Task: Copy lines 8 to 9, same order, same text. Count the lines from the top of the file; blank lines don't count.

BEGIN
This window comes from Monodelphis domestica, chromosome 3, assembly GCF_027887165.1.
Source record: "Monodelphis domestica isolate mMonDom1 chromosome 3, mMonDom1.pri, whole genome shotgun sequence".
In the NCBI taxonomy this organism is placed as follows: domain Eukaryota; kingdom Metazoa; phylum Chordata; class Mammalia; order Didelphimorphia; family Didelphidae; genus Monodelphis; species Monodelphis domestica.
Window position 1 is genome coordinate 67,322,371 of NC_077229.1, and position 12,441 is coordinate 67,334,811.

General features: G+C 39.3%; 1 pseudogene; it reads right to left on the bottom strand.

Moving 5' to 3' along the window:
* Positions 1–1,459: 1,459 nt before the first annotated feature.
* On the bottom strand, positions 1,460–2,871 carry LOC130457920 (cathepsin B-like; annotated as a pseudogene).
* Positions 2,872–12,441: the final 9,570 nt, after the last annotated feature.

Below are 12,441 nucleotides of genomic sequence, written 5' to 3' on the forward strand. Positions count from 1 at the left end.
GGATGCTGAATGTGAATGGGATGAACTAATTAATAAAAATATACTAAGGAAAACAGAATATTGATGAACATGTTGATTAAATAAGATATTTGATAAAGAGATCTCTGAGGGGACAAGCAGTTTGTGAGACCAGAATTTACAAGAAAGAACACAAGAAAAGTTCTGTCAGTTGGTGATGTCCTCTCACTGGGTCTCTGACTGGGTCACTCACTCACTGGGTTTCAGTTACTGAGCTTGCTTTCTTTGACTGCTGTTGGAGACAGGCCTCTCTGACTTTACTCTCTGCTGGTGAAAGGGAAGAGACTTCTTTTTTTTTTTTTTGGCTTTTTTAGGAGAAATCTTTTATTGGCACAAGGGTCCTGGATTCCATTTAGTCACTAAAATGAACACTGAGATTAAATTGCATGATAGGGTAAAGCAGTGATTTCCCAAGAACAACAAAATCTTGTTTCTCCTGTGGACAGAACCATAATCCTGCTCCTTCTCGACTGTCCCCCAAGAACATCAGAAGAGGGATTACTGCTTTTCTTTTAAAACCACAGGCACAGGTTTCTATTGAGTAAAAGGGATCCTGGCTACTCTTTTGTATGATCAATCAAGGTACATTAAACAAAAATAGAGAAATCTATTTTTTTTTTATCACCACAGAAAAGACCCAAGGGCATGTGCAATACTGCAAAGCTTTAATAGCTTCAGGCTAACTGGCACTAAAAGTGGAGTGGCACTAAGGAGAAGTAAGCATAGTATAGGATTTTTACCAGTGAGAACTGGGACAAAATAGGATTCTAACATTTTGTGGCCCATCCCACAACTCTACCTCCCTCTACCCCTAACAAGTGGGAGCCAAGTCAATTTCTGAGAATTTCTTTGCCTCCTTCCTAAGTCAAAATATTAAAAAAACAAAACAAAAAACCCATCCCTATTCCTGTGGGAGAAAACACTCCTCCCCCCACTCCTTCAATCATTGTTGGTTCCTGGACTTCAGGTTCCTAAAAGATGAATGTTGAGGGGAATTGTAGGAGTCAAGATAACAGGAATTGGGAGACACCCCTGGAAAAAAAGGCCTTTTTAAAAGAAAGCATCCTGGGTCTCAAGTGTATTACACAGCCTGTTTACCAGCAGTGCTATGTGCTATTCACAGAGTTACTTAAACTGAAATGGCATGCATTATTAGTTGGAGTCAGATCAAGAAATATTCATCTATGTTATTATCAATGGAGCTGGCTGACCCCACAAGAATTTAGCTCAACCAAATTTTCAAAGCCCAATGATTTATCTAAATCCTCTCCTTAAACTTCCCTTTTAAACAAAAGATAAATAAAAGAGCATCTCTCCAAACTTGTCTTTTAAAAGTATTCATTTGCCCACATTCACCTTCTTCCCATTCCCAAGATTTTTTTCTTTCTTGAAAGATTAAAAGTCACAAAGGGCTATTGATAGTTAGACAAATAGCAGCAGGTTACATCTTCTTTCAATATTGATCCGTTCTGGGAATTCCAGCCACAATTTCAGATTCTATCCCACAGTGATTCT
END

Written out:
* On the bottom strand, positions 1,460–2,871 carry LOC130457920 (cathepsin B-like; annotated as a pseudogene).
* Positions 2,872–12,441: the final 9,570 nt, after the last annotated feature.